|Title:||Protective effects of hydrogen sulfide on chronic kidney disease by reducing oxidative stress, inflammation and apoptosis|
|Abstract:||The current study aimed to examine the renoprotective effects of long-term treatment with sodium hydrosulfide (NaHS), a prominent hydrogen sulfide donor, in 5/6 nephrectomy animal model. Twenty-four rats were randomly divided into 3 groups including sham-operated group (Sham), 5/6-nephrectomized group (5/6 Nx), and NaHStreated group (5/6Nx+NaHS). NaHS (30 micromol/l) was added twice daily into the drinking water and renal failure was induced by 5/6 nephrectomy. Twelve weeks after surgical procedure, blood pressure, creatinine clearance (CCr), urine concentration of neutrophil gelatinase associated lipocalin (NGAL) and tissue concentration of malondialdehyde (MDA), superoxide dismutase (SOD), as well as renal morphological changes, apoptosis (cleaved caspase-3) and inflammation (p-NF-κB) were measured. Five-sixth nephrectomy induced severe renal damage as indicated by renal dysfunction, hypertension and significant histopathological injury which were associated with increased NGAL and MDA levels, oxidant/antioxidant imbalance, decreased SOD activity and CCr and also overexpression of p-NF-κB and cleaved caspase-3 proteins. Instead, NaHS treatment attenuated renal dysfunction through reduction of NGAL concentration, hypertension, CCr, oxidant/antioxidant imbalance, inflammation and apoptosis. These findings suggest that long term NaHS treatment can be useful in preventing the progression of CKD by improving oxidant/antioxidant balance and reducing inflammation and apoptosis in the kidney.|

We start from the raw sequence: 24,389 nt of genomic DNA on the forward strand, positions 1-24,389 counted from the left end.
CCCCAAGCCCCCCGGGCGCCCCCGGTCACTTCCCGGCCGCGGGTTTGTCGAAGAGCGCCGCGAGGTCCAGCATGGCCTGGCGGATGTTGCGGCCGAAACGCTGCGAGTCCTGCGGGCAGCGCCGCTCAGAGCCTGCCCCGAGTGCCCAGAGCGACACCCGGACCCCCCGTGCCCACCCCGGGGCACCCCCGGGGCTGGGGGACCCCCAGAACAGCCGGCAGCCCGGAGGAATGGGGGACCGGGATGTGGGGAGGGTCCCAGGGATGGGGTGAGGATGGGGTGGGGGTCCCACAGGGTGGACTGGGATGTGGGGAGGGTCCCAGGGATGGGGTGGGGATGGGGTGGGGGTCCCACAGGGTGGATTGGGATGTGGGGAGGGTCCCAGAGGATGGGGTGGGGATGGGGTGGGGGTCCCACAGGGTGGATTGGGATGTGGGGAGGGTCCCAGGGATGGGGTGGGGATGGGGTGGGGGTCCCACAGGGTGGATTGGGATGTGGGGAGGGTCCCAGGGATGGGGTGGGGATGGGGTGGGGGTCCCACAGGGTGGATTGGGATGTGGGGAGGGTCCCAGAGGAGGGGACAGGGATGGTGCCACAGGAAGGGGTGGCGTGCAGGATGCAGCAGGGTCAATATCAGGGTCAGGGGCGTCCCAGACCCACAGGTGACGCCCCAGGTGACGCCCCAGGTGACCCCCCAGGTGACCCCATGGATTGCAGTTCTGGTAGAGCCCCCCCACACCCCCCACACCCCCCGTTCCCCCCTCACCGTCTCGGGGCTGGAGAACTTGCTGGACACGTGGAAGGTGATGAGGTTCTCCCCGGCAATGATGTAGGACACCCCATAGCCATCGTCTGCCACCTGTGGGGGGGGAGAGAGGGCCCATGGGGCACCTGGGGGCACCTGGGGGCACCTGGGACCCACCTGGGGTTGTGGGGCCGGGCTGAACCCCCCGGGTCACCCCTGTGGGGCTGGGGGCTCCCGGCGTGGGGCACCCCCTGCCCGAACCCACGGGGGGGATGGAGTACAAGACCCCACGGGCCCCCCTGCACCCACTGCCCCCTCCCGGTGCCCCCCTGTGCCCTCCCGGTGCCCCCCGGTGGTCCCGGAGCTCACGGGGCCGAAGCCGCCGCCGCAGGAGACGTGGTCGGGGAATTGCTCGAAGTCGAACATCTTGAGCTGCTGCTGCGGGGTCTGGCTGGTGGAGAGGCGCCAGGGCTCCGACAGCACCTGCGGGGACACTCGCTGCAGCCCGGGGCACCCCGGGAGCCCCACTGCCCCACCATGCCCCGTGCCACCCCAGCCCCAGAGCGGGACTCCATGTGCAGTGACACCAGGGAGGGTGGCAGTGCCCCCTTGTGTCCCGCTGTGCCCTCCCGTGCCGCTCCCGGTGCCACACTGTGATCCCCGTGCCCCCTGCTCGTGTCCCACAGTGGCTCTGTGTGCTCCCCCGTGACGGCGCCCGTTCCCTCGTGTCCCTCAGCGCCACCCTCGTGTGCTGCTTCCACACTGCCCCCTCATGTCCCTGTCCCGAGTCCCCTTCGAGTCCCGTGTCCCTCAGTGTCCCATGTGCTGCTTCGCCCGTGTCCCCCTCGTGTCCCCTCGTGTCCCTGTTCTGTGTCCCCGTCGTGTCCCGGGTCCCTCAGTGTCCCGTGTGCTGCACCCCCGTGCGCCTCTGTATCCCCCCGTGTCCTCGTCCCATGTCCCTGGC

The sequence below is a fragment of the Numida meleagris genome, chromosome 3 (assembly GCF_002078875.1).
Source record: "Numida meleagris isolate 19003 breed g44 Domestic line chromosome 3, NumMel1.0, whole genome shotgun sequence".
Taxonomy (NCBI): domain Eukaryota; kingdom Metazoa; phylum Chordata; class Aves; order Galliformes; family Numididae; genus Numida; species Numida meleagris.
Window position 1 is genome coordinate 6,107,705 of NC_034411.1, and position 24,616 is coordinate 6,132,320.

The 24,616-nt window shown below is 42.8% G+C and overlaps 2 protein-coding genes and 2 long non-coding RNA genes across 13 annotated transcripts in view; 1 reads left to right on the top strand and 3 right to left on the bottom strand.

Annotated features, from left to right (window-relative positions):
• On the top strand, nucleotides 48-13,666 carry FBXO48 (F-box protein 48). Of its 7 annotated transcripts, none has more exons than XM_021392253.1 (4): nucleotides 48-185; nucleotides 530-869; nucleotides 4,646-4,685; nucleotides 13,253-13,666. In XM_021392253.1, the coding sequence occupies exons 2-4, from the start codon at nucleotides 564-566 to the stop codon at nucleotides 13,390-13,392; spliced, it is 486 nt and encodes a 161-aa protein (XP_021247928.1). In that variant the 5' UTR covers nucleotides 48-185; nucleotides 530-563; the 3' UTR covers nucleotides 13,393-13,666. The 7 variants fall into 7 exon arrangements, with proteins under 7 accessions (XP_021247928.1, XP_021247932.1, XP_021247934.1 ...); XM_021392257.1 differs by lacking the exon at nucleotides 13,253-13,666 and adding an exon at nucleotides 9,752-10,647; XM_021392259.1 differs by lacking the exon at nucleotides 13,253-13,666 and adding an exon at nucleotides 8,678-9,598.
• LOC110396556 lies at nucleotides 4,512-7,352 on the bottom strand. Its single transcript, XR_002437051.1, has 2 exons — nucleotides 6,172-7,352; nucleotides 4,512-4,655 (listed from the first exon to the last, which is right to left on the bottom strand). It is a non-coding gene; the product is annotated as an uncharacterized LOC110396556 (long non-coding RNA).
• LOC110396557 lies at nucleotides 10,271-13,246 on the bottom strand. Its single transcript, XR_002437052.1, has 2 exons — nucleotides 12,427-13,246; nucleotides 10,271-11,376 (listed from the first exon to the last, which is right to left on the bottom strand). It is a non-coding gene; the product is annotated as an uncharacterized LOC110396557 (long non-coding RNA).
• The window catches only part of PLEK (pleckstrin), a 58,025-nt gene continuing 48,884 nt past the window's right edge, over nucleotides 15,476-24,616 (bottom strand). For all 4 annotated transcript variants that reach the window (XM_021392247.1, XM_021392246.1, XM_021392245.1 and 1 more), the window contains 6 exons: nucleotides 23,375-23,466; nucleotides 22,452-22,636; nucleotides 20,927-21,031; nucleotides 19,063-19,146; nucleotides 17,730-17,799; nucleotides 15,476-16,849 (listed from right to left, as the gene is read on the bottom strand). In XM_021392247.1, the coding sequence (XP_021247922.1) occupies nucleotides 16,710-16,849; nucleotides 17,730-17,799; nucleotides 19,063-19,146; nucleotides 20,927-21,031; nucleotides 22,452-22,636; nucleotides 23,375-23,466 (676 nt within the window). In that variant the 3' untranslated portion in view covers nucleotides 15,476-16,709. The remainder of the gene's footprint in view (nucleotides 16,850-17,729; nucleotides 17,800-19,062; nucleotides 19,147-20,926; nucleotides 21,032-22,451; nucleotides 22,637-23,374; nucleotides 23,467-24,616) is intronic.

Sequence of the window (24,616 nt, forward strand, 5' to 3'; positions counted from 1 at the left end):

|Subject Headings:||Chronic kidney disease|
|Appears in Collections:||Original Articles|
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